Europe Preview: Time to Trade the Exchanges?
The recent market volatility and subsequent rise in trading volumes means it should be party time for the stock exchanges. But as NYSE Euronext and Deutsche Borse prepare to report on first quarter earnings on Tuesday, the industry finds itself facing a number of problems and traders would be forgiven for selling in May and staying well away.
Last year new regulations went into effect in Europe that allowed new entrants into the market for trading securities. While not yet having a major impact on earnings at the big players, the likes of Chi-X and Project Turquoise have big hopes for the European market.
Technology is also causing headaches for management teams in the industry. The Nasdaq bought Nordic operator OMX last year in no small part due to its cutting edge software systems. CEO Bob Greifeld plans to take on the pan-European market offering 90 percent discounts on trading fees which will make like difficult for NYSE Euronext, Deutsche Borse and the LSE.
If new high tech competition breathing down their necks is not enough to scare investors, then the battle for new listings is also getting serious. The LSE had a cracking 2006 and was attracting more and more listings from the former Soviet Union and Asia. Their success has forced the whole industry to become more competitive, and listing fees are being forced down by the battle for new business.
If we are heading into a global slowdown, it's possible trading volumes will get weaker. So while we're expecting more strong profit growth tomorrow shares, in both the exchanges are down over 25 percent this year.
Don’t go shopping in the US!
When I was 10, a pair of Adidas trainers (sneakers to our US readers) were a must-have. Run DMC were very cool, and they wore Adidas, so I wore Adidas. By the time I was 15 it was all about Reebok trainers. Like most teenagers I lacked the individuality to do anything other than follow all my friends, so I bought numerous pairs of "Classics".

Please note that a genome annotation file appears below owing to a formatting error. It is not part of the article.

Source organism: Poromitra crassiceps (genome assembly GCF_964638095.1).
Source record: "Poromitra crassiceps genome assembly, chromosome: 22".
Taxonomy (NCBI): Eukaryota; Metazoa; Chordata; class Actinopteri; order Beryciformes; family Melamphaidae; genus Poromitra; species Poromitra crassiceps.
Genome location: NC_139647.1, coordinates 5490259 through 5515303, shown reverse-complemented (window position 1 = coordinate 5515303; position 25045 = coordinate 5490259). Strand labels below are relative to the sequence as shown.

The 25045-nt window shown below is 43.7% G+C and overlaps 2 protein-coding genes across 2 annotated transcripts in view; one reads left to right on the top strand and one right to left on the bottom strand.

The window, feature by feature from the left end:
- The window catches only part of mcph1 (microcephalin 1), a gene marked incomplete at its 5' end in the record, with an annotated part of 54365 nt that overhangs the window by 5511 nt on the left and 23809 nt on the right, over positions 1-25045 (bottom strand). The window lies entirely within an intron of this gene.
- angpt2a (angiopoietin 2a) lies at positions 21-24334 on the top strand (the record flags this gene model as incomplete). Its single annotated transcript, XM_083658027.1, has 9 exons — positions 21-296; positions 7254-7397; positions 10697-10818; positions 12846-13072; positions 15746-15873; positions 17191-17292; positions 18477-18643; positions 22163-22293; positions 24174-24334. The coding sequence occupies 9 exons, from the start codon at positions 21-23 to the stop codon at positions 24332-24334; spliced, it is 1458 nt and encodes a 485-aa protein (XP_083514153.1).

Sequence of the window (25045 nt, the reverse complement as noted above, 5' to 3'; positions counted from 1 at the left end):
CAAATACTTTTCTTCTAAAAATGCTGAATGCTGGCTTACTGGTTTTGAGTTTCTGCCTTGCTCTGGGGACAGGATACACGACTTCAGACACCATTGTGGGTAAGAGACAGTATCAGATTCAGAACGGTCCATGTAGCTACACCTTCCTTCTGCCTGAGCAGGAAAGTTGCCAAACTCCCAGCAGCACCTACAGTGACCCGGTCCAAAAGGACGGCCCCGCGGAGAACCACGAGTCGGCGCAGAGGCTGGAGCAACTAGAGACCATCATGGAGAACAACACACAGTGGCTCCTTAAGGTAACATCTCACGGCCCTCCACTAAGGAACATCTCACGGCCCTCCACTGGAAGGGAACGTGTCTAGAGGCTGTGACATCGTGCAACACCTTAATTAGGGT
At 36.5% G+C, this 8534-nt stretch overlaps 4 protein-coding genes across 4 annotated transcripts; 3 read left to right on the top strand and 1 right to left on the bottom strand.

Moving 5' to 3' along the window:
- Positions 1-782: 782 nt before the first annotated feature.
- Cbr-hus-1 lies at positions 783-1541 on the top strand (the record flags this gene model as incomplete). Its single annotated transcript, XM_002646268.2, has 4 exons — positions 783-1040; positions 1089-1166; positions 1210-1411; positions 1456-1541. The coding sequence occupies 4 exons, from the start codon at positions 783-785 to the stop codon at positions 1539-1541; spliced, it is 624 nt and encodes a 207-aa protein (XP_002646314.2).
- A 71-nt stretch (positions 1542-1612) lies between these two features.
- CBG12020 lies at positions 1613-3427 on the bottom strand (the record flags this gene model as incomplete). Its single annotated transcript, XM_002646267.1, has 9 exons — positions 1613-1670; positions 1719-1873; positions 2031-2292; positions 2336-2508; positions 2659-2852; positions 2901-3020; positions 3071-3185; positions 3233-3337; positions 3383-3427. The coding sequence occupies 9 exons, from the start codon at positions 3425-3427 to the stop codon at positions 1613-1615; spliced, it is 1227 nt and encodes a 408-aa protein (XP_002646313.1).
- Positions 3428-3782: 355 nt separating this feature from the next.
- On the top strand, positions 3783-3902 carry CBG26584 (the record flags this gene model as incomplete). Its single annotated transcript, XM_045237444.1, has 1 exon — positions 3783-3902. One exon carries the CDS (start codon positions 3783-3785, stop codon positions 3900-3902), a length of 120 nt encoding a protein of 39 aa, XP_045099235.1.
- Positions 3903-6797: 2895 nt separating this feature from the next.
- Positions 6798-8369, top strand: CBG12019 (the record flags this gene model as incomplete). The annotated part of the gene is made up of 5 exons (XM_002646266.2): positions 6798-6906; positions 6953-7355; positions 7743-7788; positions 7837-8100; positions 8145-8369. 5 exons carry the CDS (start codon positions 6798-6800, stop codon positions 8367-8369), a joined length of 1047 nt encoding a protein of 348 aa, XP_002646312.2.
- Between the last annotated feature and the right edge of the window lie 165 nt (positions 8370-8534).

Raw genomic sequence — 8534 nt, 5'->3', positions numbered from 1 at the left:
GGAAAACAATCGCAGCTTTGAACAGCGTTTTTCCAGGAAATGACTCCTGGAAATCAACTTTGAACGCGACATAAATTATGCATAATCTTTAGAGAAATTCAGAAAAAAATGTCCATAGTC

When Adidas bought its US rival, memories of my youth on the streets of London came flooding back, and I had to cringe. What a fool I must have looked in my overpriced, made-in-China shoes that cost 4 weeks' worth of paper route money per pair.
Nearly three years after the €3.1 billion buy, Adidas CEO Herbert Hainer must have a similar feeling. Quarter after quarter, Hainer has had the shine taken off his earnings presentations by the underperformance of Reebok.
Adidas-branded goods have continued to do well, with emerging market growth particularly strong. On Tuesday the company is expected to unveil a healthy 22 percent jump in first-quarter profits, but analysts predict more weakness from Reebok, and shares are off by 21 percent this year as a result.
If only Hainer had not listened to the investment bankers, he may now not be feeling like an unfashionable 15-year-old from North London. Oh well, he can at least look forward to being one of the main sponsors of the Olympics later this year. Doh!